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Spark Creativity? Don’t get out of the box. Design your own box and think from within!

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For years I have dismantled old printers, clocks, radio’s, disk drives, got all the screws out and sorted them in neat little boxes, taking the plastic gears, bearings, etc.. and storing them all separately. This all resulted in a workshop with a large amount of boxes, drawers, cabinets, all filled with a wealth of electronic parts, gears, motors. Strangely enough, coming to think of it, I have hardly ever used most of these parts later on. They always -just-don’t-fit-entirely- but ‘will do as placeholder for now’.

I’m currently in a luxury position that the projects I build are being paid by other people. In order to save time, I order parts from online suppliers and hardly touch what’s left on my shelves. It is quite risky to use salvaged parts in production, you can never be sure that you can order replacement parts within a day. (Instead you have to go out on a Ebay-hunt for that one specific type of plotter you remember taking these nice gears out)

As engineer your problem solving space is mostly defined by performance on the one hand and time + money on the other hand. Technically and creatively, virtually no boundaries apply. Just get the best parts you can find for sum X and build your machine in time Y. Interesting observation is that these constraints do not go well with hobby work (which most of the time is lacking both time and money) Perhaps a good definition for distinction between hobby and professional: lack of deadlines?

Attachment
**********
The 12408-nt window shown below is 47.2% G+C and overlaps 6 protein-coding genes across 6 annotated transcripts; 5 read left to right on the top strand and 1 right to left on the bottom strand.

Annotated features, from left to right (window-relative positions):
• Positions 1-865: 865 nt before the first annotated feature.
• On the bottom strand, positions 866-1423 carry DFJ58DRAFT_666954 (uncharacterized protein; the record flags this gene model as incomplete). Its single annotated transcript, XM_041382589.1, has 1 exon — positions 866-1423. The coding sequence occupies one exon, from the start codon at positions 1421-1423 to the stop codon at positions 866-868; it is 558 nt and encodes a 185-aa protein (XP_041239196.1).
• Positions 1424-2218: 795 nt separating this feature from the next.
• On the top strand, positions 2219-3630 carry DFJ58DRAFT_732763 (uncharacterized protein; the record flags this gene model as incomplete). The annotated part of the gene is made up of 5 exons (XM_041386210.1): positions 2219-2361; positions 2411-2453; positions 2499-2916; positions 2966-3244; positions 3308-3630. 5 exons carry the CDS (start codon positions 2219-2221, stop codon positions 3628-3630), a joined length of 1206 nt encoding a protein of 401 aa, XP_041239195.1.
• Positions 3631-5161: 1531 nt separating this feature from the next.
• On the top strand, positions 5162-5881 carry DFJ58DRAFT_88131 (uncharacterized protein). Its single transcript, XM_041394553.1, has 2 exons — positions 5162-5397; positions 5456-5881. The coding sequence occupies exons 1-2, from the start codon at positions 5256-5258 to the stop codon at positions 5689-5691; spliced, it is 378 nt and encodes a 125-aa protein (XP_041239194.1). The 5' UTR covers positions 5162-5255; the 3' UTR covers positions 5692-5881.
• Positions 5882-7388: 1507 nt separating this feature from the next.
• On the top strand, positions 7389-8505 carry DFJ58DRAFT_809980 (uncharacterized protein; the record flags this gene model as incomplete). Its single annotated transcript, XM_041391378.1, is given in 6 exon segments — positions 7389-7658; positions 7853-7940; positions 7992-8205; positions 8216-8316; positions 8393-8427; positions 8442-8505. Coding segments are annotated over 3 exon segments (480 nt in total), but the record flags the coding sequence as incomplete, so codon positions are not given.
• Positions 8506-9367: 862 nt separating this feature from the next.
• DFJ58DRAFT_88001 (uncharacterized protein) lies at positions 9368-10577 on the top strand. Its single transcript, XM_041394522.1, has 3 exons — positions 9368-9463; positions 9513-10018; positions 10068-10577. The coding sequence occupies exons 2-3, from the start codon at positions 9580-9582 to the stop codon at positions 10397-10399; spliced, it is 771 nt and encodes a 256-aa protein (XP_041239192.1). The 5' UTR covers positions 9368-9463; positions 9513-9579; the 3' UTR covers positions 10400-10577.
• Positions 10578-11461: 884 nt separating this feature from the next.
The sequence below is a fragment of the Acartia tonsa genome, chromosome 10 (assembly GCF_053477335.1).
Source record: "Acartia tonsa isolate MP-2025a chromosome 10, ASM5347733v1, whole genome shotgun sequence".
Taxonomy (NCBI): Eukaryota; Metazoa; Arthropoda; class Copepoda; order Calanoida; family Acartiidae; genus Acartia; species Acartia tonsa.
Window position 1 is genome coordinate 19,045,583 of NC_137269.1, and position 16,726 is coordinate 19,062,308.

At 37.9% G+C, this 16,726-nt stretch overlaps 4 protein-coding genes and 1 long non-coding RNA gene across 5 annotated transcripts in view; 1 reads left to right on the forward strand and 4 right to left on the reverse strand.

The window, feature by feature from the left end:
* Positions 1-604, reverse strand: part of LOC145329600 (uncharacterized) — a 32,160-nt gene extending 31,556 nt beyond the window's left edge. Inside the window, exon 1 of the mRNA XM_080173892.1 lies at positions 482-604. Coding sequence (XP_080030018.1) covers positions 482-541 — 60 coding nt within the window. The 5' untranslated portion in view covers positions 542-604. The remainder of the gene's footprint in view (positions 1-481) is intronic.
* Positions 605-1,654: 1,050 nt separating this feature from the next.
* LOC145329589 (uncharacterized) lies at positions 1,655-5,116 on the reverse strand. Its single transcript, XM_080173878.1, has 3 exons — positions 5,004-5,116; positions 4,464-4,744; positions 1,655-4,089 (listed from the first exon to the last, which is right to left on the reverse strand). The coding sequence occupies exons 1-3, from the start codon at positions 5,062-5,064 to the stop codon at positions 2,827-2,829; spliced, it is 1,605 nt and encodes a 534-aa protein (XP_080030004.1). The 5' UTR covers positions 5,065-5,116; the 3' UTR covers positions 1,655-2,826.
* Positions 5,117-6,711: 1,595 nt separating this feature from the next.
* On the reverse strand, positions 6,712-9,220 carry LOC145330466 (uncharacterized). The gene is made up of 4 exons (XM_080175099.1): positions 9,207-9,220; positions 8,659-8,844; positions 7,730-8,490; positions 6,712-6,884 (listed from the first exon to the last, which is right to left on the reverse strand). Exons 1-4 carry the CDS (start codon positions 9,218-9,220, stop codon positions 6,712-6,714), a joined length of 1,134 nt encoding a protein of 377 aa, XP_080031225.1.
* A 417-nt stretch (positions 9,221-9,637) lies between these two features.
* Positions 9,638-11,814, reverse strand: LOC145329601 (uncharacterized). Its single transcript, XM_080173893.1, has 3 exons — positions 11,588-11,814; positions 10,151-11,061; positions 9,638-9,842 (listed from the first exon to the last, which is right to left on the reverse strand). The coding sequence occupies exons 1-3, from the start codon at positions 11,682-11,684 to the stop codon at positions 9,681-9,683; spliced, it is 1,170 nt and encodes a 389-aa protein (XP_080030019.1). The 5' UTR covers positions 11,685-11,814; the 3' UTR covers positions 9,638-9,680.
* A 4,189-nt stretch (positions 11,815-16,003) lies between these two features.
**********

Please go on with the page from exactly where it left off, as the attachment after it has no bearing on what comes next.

Recently I started giving physical programming courses in a Creative Technology bachelor track. The assignments that spark most creativity are the assignments with on the one hand a clear goal (make something that does this or that) and on the other hand a severe limitation (but use only these parts). One nice example that yielded most creative solutions this year was designing a drawing application using Processing/Arduino. The only input that could be used for this drawing application was one light-sensor (LDR) connected to the Arduino. No other inputs could be used. At first students were complaining. It could not be done. It was way to limited. What? was I really serious? There must have been a mistake in the assignment-description… and so on. After a while they accepted the challenge and were getting into it. I have never seen so many different outcomes of one (simple) assignment that work all differently. Not that they were all good or usable, but all solutions were different, working, creative and most important of all, fun. This assignment worked by far better than ‘make a nice animation using shapes and images’ - which leaves far more room for creativity (you would think so) … but does not spark imagination at all, apparently.

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Some time ago the spark of Personal Fabrication, or desktop fabrication caught me too. I need a 3D printer! Yes. I wants one! I started out searching and found most of the designs on internet that are neatly listed in Make Volume 21. Then I immediately hit the engineering boundaries of optimization. If you want a really useful machine, you need the fastest, most accurate and preferably not too expensive machine you can get. If you want CNC on your desktop, you need a system with backlash-free trapezoid spindle rods with ball-nuts. Nice linear sliders.. Oh. and standard Nema23 size stepper motors with micro step control. The easiest way is to order a kit, or get quality parts at a distributor - and after some 500$ to 1000$ you are the proud owner of a machine that will work for you..